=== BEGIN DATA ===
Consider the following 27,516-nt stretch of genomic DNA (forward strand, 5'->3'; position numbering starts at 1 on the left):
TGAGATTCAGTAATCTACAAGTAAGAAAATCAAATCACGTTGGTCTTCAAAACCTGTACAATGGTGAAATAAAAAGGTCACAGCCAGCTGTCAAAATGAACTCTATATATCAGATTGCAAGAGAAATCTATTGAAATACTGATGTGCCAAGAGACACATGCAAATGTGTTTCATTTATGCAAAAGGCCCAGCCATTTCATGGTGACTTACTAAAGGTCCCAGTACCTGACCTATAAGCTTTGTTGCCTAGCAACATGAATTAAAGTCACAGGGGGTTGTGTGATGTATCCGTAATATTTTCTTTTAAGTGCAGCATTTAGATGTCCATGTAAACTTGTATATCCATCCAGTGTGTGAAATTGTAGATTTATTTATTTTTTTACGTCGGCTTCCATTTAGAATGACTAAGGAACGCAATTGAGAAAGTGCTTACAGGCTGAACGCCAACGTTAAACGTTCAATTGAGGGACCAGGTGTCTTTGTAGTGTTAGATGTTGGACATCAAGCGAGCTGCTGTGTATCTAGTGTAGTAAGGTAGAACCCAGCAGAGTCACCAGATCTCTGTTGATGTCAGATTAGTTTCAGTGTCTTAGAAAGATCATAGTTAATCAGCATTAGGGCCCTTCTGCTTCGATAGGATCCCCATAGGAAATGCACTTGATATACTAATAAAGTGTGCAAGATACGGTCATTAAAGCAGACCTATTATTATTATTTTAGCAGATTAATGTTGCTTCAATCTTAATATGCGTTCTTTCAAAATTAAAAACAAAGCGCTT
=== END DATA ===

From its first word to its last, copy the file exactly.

Consider the following 27,516-nt stretch of genomic DNA (forward strand, 5'->3'; position numbering starts at 1 on the left):
TGAGATTCAGTAATCTACAAGTAAGAAAATCAAATCACGTTGGTCTTCAAAACCTGTACAATGGTGAAATAAAAAGGTCACAGCCAGCTGTCAAAATGAACTCTATATATCAGATTGCAAGAGAAATCTATTGAAATACTGATGTGCCAAGAGACACATGCAAATGTGTTTCATTTATGCAAAAGGCCCAGCCATTTCATGGTGACTTACTAAAGGTCCCAGTACCTGACCTATAAGCTTTGTTGCCTAGCAACATGAATTAAAGTCACAGGGGGTTGTGTGATGTATCCGTAATATTTTCTTTTAAGTGCAGCATTTAGATGTCCATGTAAACTTGTATATCCATCCAGTGTGTGAAATTGTAGATTTATTTATTTTTTTACGTCGGCTTCCATTTAGAATGACTAAGGAACGCAATTGAGAAAGTGCTTACAGGCTGAACGCCAACGTTAAACGTTCAATTGAGGGACCAGGTGTCTTTGTAGTGTTAGATGTTGGACATCAAGCGAGCTGCTGTGTATCTAGTGTAGTAAGGTAGAACCCAGCAGAGTCACCAGATCTCTGTTGATGTCAGATTAGTTTCAGTGTCTTAGAAAGATCATAGTTAATCAGCATTAGGGCCCTTCTGCTTCGATAGGATCCCCATAGGAAATGCACTTGATATACTAATAAAGTGTGCAAGATACGGTCATTAAAGCAGACCTATTATTATTATTTTAGCAGATTAATGTTGCTTCAATCTTAATATGCGTTCTTTCAAAATTAAAAACAAAGCGCTT